"Oh, the Viennese are not ahead of the people of Berlin in this respect," exclaimed Iffland. "In Berlin, too, every one knows and loves the great Joseph Haydn, and his 'Creation' is likewise recognized there as a masterpiece. It was performed in Berlin quite recently at a charity concert, the receipts of which amounted to over two thousand dollars-"

"Over two thousand dollars for the poor," said Joseph Haydn, with beaming eyes; "oh, my work, then gave the poor a good day. That is splendid, that is the most beautiful reward for a life of toils and privations. But," he added, after a brief pause, "it is all over now. I can no longer do any thing. I am a leafless tree, which will break down to-day or to-morrow."

"The fall of this tree will move the whole of Germany as a great calamity befalling every lover of his country."

"Yes, it is true, much love has been manifested for me, much homage has been rendered to me," said Haydn, musingly.

"All nations and all princes have rendered homage to you," exclaimed Iffland. "The laurel-wreath, for which we other poets and artists arc struggling all our lifetime, and which is generally bestowed upon us only after we are in the grave, was long since granted to you in the most flattering and gratifying manner. Europe has presented you, not with one, but with many laurel-wreaths, and you may look back on your life like a victorious hero, for each of your exploits was a triumph for which you received laurel-wreaths and trophies."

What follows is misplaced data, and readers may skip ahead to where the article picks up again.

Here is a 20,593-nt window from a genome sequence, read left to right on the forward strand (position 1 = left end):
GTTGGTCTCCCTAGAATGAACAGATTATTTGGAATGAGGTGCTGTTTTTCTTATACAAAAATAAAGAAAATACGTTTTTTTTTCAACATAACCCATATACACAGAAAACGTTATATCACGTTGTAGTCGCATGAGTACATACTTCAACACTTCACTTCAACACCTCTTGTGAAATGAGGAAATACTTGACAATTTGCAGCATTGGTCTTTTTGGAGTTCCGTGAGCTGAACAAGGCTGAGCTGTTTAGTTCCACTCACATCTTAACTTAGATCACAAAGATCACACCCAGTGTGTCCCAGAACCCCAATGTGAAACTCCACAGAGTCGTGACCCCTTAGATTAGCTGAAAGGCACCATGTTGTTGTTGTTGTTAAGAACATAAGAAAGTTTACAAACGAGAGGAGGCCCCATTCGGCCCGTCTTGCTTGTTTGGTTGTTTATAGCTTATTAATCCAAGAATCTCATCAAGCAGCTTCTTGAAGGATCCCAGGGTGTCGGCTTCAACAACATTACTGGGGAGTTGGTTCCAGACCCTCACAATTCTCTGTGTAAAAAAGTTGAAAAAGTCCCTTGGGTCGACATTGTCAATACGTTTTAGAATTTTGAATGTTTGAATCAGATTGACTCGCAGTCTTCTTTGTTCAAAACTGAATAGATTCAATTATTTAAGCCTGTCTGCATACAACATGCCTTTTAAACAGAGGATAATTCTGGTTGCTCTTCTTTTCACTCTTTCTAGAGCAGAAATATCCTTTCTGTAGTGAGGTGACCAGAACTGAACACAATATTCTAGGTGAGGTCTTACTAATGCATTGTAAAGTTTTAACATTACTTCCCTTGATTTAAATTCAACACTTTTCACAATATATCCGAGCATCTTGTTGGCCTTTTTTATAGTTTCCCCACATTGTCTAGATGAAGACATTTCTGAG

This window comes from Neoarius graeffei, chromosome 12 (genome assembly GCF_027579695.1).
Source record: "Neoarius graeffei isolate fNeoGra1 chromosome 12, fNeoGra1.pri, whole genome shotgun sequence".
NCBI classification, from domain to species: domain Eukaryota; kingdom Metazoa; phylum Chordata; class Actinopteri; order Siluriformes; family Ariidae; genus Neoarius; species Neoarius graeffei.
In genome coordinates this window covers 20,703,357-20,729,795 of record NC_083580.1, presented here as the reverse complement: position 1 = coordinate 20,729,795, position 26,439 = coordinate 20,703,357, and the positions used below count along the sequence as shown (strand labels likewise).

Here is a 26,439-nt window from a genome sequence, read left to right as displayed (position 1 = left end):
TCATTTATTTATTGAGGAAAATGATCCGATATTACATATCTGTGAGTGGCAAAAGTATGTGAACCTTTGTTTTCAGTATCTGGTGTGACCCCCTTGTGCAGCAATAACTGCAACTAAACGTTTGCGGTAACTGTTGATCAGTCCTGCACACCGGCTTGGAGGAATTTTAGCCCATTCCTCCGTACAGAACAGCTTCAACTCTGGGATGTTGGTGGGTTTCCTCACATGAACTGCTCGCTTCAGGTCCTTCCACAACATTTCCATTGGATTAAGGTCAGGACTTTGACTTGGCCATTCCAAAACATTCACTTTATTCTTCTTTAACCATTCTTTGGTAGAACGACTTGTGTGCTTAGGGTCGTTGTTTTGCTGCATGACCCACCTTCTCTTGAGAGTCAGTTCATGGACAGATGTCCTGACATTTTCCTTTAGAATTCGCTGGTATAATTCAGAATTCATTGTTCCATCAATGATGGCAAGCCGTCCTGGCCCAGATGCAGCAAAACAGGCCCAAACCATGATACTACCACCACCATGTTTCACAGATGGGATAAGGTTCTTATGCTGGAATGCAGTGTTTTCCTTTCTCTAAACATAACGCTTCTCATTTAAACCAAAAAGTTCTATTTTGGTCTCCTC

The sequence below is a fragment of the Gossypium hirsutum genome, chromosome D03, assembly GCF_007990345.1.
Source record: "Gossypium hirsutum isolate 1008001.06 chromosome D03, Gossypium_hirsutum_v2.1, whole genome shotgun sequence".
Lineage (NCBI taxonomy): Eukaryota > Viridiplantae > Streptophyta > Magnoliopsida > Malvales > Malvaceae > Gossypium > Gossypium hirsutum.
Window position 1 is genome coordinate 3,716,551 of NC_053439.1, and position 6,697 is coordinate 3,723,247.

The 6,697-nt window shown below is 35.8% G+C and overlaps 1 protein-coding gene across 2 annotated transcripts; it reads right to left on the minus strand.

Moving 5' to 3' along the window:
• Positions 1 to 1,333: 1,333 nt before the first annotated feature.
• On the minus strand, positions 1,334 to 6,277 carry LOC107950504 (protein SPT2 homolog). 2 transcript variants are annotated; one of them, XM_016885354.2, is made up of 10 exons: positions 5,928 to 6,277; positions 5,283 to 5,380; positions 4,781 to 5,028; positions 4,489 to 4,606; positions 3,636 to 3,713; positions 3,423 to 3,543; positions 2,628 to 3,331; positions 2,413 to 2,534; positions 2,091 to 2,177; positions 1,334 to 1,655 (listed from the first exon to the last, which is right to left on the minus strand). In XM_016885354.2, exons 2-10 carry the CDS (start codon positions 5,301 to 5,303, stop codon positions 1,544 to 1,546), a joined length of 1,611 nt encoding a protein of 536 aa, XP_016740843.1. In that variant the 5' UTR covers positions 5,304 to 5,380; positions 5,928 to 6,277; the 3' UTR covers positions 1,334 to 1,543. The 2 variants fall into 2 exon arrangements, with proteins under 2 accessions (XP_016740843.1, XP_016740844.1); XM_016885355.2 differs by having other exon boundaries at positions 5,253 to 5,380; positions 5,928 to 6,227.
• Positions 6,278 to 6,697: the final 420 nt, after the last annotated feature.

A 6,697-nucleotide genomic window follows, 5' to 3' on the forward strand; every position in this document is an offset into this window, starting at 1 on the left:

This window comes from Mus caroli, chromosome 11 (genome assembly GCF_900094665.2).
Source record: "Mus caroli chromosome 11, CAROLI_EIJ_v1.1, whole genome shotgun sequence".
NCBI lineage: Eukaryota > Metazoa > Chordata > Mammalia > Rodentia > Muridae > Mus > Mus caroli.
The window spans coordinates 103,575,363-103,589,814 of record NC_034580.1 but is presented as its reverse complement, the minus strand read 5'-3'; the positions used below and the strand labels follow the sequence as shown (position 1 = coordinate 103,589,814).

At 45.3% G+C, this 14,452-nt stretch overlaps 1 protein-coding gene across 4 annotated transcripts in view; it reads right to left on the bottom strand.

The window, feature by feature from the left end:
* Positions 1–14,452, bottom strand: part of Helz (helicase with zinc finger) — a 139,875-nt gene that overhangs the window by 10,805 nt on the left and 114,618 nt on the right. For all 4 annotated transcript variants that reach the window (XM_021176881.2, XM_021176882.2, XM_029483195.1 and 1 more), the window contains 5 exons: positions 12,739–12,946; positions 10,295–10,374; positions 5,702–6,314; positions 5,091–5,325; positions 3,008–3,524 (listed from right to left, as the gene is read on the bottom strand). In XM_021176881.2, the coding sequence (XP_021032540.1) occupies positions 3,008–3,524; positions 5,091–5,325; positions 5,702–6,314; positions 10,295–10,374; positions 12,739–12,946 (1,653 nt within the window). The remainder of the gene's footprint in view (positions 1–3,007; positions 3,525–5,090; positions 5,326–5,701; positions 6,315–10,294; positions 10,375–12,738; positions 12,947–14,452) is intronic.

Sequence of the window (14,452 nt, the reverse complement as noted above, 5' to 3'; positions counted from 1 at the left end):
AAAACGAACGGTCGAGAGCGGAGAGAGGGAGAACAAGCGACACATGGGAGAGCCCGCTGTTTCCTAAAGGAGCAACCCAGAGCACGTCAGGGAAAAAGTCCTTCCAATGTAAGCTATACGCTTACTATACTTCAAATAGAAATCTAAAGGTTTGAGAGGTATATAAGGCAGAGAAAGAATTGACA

"Yes, I have many souvenirs of my past," said Haydn, smilingly. "I will show. them to you.-Conrad, give me my treasures."

Conrad opened the drawer of the large writing-table which was standing close to Haydn, and which contained a great many large and small etuis, caskets and boxes.

"You shall see my treasures now," exclaimed Haydn, cheerfully. In the first place, he showed them a beautiful casket made of ebony and gold. It was a gift with which the young Princess Esterhazy had presented the beloved and adored friend of her house only a few weeks ago, and on whose lid was painted a splendid miniature representing the scene at the last performance of "The Creation," when Haydn received the enthusiastic homage of the audience. He then showed them the large gold medal sent him; in 1800, from Paris, by the two hundred and fifty musicians who, on Christmas evening in that year, had performed "The Creation," and thereby delighted all Paris. Then followed many other medals from musical societies and conservatories, and valuable diamond rings, snuff-boxes, and breastpins from kings and emperors. Last, Haydn showed them, with peculiar emotion, the diploma of citizenship which the city of Vienna had conferred on him: It was contained in a silver case, and its sight caused his eyes even now to flash with the most intense satisfaction.